This is because the dimensions of these are sexually dimorphic traits, meaning that they differ between males and females of a species.
For this reason, this technique has been used in the past to estimate gender in forensic samples – with an accuracy of 92.3 percent and in fossil samples.
Teeth offer the added benefit of completing their formation at an early stage, and therefore they can estimate sex even in immature individuals.
The team said this was a particularly helpful point in the field of paleoanthropology.
For the first time, they were able to confirm that the remains of Gran Dolina’s individual H3 belonged to a girl between 9 and 11 years old.
The skeleton, found in Gran Dolina, in a cave (photo), is an example of Homo antecessor – believed to be the last common ancestor shared by Homo sapiens and Neanderthals
The remains were found at the Grand Dolina Spanish archaeological site in the 1960s, and were later found to have died after being killed and eaten by a rival tribe.
“This individual is represented by a partial face and a fragment of the frontal bone, although this usually appears in photographs along with a lower jaw found in 2003, which, strangely enough, is very likely considered to be female,” explains García.
Gran Dolina’s girl probably had a stature and body proportions comparable to that of a modern girl her age, although it may be that she developed earlier.
While not much is known about what her life would have been like more than 800,000 years ago, we do know a little about how her story ended.
The remains found at Gran Dolina, including that of the girl, show clear evidence of cannibalism, likely the result of a showdown between rival groups.
The findings are published in the Journal of Anthropological Sciences
WHO WERE THE GAY ANTECESSORS?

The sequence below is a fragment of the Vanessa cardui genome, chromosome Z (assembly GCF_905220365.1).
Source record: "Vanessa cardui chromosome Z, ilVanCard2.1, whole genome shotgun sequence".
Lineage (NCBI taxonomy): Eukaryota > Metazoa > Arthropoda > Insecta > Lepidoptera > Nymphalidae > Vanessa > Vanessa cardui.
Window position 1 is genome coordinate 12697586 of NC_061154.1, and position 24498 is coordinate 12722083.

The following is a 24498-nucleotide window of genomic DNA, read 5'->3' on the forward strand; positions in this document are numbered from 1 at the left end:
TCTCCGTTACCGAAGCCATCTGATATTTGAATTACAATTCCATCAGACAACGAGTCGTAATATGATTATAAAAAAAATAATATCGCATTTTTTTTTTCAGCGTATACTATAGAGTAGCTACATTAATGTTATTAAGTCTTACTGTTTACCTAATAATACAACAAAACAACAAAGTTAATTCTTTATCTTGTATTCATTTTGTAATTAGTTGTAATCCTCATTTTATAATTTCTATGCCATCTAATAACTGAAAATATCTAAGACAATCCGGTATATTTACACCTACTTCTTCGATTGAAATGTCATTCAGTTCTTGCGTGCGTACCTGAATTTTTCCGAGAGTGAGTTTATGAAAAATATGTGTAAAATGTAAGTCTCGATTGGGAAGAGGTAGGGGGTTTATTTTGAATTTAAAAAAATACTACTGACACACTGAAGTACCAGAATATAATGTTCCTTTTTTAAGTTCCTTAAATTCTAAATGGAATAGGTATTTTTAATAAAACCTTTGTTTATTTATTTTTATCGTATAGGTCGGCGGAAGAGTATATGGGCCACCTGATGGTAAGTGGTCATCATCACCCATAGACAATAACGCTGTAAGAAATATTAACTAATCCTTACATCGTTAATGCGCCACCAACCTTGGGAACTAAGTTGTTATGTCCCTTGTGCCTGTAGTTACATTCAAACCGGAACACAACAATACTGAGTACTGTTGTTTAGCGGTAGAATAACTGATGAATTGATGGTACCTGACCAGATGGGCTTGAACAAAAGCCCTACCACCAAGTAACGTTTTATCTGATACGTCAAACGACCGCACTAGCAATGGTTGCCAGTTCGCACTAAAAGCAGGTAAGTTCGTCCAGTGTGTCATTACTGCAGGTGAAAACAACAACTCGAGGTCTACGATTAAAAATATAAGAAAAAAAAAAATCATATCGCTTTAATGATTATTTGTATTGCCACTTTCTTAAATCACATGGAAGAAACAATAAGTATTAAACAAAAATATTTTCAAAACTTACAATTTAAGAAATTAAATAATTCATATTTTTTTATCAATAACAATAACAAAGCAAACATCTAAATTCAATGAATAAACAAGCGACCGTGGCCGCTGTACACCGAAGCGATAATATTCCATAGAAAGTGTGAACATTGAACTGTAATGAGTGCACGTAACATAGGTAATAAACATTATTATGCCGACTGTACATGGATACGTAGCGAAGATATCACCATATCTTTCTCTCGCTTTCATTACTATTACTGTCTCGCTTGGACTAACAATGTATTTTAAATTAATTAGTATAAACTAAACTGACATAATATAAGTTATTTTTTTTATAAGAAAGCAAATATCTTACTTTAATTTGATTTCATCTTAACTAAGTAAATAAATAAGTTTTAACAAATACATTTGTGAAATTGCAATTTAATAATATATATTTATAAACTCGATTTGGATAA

A lifelike model of a Homo antecessor female is posed and extracts the brain of the decapitated head
Homo antecessor is one of the earliest known human varieties discovered in Europe, dating as far back as a million years ago.
The Homo antecessor would have weighed about 14 stones and would have been between 5.5 and 1.8 meters long.
Their brain sizes were roughly between 1,000 and 1,150 cm³, which is smaller than the average 1,350 cm³ brain of modern humans.
The species is believed to have been right-handed, which makes it different from other monkeys, and may have used a symbolic language, according to archaeologists who found remains in Burgos, Spain, in 1994.
How Homo antecessor can be related to other Homo species in Europe is a hot topic of debate.
Many anthropologists believe there was an evolutionary link between Homo ergaster and Homo heidelbergensis.
Archaeologist Richard Klein claims that Homo antecessor was a completely separate species, evolving from Homo ergaster.
However, others argue that Homo antecessor is actually the same species as Homo heidelbergensis, which lived in Europe between 600,000 and 250,000 years ago in the Pleistocene.
In 2010, stone tools were found at the same site in Happisburgh, Norfolk, believed to have been used by Homo antecessor.
Scientists believe these early human species would regularly breed with each other.
Dr. Matthias Meyer, a paleogeneticist at the Max Planck Institute for Evolutionary Anthropology, in Leipzig, Germany, said, “The evolutionary history of archaic humans in the Middle Pleistocene was quite complex.
It may be that both the ancestors of the Sima people and the Denisovans interbred with another archaic group such as Homo antecessor or Homo erectus.
“Or it is possible that the mitochondrial DNA we know from late Neanderthals came from another group that left Africa.”